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People v. Nard

ILLINOIS APPELLATE COURT — SECOND DISTRICT (1ST DIVISION)


OCTOBER 3, 1975.

THE PEOPLE OF THE STATE OF ILLINOIS, PLAINTIFF-APPELLEE,

v.

LEON NARD, DEFENDANT-APPELLANT.

APPEAL from the Circuit Court of Lake County; the Hon. FRED H. GEIGER, Judge, presiding.

MR. JUSTICE GUILD DELIVERED THE OPINION OF THE COURT:

The defendant was charged with attempt murder and aggravated battery, was tried by a jury, was acquitted as to Count I, attempt murder, and was convicted of aggravated battery. He was granted three years' supervised probation on May 25, 1973. On June 11, 1973, the State's Attorney filed a petition for revocation of defendant's probation on the ground that the defendant did, on June 9, 1973, stab one Lovie Whitfield in the throat with a screwdriver. On August 27, 1973, in a hearing before the trial court, the defendant was found guilty of the violation of the terms of his probation and was sentenced to 3-10 years in the Illinois State Penitentiary. The defendant has appealed, alleging errors in both the trial and the revocation of probation proceedings.

On the night of November 7, 1972, the defendant had a fight with one Virgil McSorley in the Tick Tock Tavern in Waukegan, Illinois. McSorley was taken to the hospital and in surgery, requiring 3 1/2-4 hours, more than 300 stitches were required to repair the cuts on the scalp, face, behind the ear and on the chest. The doctor testified that the condition was caused by a sharp instrument. The defendant was apprehended in a nearby tavern approximately one-half block away. He was taken to the Waukegan police department and was interviewed by Detective Joiner who advised him of his constitutional rights. Defendant replied that he understood the same and admitted that he was sitting at the bar in the Tick Tock Tavern when he got into a dispute with a white man by the name of Jim which resulted in a fight. When the detective asked the defendant how the subject received the lacerations the defendant replied he did not know and he did not wish to continue the conversation. The interview was then concluded. The victim did not see the knife in the defendant's hand. A witness for the State testified, however, that immediately after the scuffle took place that he saw the defendant go over to the pool table and that he had a knife in his hand. The knife was not recovered.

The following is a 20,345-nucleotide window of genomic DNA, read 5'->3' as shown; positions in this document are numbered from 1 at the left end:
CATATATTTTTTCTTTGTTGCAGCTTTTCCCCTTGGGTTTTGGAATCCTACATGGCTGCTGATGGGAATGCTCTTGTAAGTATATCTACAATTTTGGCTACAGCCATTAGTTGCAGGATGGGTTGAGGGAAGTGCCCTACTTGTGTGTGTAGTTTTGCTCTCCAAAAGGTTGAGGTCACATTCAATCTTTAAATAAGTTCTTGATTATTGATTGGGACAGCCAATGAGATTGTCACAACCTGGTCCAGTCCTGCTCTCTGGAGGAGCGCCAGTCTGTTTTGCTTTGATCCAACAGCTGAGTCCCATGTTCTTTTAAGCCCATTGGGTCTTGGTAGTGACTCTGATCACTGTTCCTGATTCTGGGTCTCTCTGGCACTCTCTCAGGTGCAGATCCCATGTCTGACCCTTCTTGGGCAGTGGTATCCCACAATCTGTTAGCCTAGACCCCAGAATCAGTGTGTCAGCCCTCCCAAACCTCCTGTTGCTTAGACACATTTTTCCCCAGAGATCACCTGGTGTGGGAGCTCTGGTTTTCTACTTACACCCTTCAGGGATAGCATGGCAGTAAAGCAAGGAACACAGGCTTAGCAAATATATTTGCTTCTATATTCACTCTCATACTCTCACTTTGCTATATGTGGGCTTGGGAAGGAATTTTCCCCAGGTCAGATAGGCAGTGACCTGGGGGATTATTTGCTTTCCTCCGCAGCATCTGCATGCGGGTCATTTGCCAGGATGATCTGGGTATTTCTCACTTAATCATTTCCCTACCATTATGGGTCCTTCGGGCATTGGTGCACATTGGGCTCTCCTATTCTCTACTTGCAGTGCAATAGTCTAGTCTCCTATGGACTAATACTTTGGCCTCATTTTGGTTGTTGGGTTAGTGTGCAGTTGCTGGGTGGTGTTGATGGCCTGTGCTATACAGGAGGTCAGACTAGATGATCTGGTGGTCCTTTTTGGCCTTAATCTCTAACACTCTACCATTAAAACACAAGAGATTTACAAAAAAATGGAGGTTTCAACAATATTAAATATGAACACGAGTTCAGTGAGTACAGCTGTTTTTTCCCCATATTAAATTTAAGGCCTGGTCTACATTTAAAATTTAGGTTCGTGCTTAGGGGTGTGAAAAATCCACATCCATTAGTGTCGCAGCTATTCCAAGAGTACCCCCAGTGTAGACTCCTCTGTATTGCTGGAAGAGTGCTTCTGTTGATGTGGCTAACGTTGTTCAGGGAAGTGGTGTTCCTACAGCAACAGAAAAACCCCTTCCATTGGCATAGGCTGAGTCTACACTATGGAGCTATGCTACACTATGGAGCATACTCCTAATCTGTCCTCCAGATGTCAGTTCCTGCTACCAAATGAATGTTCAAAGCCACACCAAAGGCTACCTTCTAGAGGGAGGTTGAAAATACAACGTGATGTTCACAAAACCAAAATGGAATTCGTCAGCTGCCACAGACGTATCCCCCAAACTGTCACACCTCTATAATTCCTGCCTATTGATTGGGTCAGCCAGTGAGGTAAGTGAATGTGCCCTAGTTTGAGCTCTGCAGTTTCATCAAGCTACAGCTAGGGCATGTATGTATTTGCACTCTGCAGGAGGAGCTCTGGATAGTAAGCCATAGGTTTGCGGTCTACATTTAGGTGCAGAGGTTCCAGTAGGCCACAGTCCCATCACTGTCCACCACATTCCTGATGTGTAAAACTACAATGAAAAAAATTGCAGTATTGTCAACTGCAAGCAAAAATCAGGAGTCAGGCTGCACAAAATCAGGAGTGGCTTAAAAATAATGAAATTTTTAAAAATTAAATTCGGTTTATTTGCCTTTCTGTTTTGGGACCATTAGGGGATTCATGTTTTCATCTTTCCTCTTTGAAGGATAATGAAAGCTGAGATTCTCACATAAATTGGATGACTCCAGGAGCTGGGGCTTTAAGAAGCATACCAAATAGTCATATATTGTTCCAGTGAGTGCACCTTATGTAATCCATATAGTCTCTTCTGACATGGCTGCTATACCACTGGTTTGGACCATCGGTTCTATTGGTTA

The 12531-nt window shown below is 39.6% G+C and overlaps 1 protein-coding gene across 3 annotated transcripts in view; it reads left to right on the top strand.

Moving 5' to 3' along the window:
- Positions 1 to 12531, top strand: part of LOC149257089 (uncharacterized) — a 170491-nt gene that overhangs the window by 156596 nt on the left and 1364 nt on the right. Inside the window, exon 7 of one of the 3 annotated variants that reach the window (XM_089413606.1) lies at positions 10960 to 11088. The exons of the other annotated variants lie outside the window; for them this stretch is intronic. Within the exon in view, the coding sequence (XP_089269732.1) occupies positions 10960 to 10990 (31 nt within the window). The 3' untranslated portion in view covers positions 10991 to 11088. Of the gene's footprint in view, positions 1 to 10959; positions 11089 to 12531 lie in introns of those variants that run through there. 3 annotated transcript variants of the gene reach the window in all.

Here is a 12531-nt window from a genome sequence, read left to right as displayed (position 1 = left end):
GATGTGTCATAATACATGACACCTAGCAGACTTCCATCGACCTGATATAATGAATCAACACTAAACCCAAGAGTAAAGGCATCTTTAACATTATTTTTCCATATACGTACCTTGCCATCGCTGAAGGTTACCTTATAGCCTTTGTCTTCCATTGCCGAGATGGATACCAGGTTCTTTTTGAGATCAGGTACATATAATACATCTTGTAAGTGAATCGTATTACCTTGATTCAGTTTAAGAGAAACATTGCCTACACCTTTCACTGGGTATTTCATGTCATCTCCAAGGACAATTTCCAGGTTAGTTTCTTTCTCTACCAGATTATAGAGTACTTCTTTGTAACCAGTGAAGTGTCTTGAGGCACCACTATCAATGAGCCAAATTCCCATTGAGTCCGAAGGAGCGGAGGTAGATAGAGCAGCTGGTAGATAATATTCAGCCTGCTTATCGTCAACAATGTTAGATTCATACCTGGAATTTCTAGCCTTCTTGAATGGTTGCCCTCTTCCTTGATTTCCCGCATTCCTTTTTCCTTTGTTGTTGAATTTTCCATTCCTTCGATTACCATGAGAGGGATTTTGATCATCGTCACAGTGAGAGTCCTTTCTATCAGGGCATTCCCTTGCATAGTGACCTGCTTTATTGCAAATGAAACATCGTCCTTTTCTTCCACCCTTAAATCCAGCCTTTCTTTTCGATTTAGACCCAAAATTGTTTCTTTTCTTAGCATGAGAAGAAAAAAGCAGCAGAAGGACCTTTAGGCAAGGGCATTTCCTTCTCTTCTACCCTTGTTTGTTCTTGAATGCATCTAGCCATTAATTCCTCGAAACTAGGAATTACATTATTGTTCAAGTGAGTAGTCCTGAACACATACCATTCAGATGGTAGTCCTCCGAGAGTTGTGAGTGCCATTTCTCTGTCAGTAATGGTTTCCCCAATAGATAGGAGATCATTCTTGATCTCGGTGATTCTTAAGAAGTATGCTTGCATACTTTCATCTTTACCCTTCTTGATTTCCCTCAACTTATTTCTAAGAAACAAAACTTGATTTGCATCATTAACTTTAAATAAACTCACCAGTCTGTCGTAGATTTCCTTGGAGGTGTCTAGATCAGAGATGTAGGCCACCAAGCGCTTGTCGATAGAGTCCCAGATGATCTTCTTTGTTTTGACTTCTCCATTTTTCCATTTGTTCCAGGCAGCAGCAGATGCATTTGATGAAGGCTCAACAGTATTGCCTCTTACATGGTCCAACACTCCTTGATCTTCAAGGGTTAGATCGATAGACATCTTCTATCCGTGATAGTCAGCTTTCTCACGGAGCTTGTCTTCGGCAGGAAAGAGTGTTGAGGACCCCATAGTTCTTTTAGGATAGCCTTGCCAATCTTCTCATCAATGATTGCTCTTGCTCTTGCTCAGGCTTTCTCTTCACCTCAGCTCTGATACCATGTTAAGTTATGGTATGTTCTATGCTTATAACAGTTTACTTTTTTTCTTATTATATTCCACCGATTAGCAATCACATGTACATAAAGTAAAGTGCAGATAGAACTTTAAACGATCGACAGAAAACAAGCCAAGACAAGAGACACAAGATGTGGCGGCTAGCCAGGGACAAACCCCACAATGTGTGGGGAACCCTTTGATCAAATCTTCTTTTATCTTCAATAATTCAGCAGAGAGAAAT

• 1 The first contention of defendant is that he was denied a fair trial due to the introduction of testimony that the defendant refused to answer any further questions after being advised of his constitutional rights, as indicated above, and further that the State's Attorney referred to this in his final argument. The State's Attorney stated:

"And then, he questioned him. He questioned the defendant. And the defendant admitted he had gotten into a dispute with a large white man over at the Tick Tock. But then when they got down to the point where Joiner asked him how did Virgil get cut, the questioning stopped and the answers stopped."

Defendant contends this is plain error. No objection to this testimony was made. We do not find this to be plain error. Defendant has cited the case of People v. Hughes (1973), 11 Ill. App.3d 224, 296 N.E.2d 643, a case from this court, wherein we held that a comment by a witness on defendant's refusal to speak after being warned of his constitutional right to remain silent, constituted error. We do not find that case to be applicable to the one before us. In People v. Newbury (1972), 53 Ill.2d 228, 238, 290 N.E.2d 592, 598, the supreme court, in considering a case where the police officer testified that the defendant refused to make a statement after being warned of his constitutional rights, and where no objection was made to the officer's testimony about defendant's refusal, stated:

"Since there was no pertinent objection at the trial, the defendant cannot now assert that the admission of this testimony violated his constitutional privilege against self-incrimination. People v. McCorry (1972), 51 Ill.2d 343, 351; People v. Linus (1971), 48 Ill.2d 349, 354-55."

We therefore hold that the statement of the police officer and the comment thereon by the State's Attorney does not constitute reversible error. See also People v. Pruitt (1974), 16 Ill. App.3d 930, 938, 307 N.E.2d 142, 149, and People v. Etten (1975), 29 Ill. App.3d 842, 331 N.E.2d 270.

Defendant further contends that the trial court "compounded" the alleged error by the giving of the following instruction (IPI Criminal No. 3.06.):